• Immediate response: Stop walking or change directions when your dog pulls. If you feel that it is safe for him say "hello", make sure that you don't allow him to pull on the way. Keep a good hold on him to prevent jumping up. If it's not a good idea for them to meet, WALK-AWAY.

Jumping up on people

  • Prevent: RESTRAIN
  • Immediate response: Ask the person to ignore him if he jumps and to give him attention when he has all four paws on the ground. Move him away from the person if he jumps up until he has calmed down.
  • Train: 4-ON-FLOOR

Barking at people or dogs
our dog may bark on his walks either because he is afraid of others or he is so excited to see them he can't contain himself.

  • Prevent: If possible avoid areas on your walk that cause him to bark in such excitement that he will not pay attention to you.
  • Immediate response: WALK-AWAY. Consider contacting a professional trainer for individual help.
  • Train: QUIET

Escaping the collar

  • Prevent: Use an escape-proof collar (also called a martingale or limited-slip). Make sure that your dog is wearing an ID tag.
  • Immediate response: GET-THAT-DOG!
  • Train: COME

Chasing small animals

  • Prevent: NO-PULL-GEAR
  • Immediate response: WALK-AWAY
  • Train: HEEL. Be sure to make heeling easy for him and to use lots of rewards. Also reward him whenever he is calm around animals he would normally want to chase.

Off-leash dogs approaching you and your dog
Try tossing treats far away from you to occupy the loose dog while you walk away or if the dog is not leaving you and your dog alone and it is necessary, use an aggressive dog deterrent.




Click for more information on teaching your dog to greet people politely without jumping up.


Train him to come when you call by using the instructions here.


Ask him to "drop it". If he does not yet know "drop it", show him a treat to induce him to open his mouth. If he still won't release the item, force his mouth open using the technique described here. Click for instructions on how to train your dog to "drop it".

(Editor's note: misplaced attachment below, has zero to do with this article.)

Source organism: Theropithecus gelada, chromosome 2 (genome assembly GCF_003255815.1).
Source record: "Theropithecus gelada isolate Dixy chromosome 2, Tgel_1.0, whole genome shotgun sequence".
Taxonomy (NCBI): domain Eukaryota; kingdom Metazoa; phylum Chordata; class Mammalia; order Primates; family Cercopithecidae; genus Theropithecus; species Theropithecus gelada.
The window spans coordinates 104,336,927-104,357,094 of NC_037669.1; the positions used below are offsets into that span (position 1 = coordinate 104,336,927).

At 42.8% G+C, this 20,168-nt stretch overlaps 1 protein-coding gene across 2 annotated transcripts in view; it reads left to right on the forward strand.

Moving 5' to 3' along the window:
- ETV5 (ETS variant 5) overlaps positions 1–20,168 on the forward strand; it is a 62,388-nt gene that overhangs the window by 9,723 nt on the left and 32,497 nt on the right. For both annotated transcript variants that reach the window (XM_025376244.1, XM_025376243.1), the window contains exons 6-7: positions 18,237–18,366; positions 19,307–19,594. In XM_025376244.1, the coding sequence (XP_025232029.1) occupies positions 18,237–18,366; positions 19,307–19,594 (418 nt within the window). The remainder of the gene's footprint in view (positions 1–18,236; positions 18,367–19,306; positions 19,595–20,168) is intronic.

Go and get him if he has escaped. Reward him for coming to you or allowing you to catch him.


Click here for instructions on how to teach your dog to walk by your side while paying close attention to you.


Click for instructions on training your dog to "leave it".


Click here for instructions on how to teach him to walk beside you on a leash without pulling.


Use a front-attachment harness or head collar for better control.

QUIET Click here for instructions on how to teach your dog to be quiet.


Restrain him with your leash or avoid approaching people until he has learned how to greet people without jumping up.


Put a treat to his nose to get his attention and lead him away with it. Feed him the treat once he has calmed down. If he is ignoring the treat just lead him away with the leash.

Click for Part 7: The Dog Park

Click for Part 9: Visiting the Pet Store

Jess Rollins

The Author:

Jess Rollins

Jess Rollins and Pet Expertise's Mission is to Help You to Maximize Your Dog's Potential!

We've all had the experience of walking into a large store and being confused by the huge selection, perhaps wanting someone with the background knowledge who can help us make a wise choice. The Pet Expertise Experts personally select and test the items available for purchase on the site to find those that are as safe and effective as possible. The right products can make a big difference!...Read More

Leave a comment

Please note, comments must be approved before they are published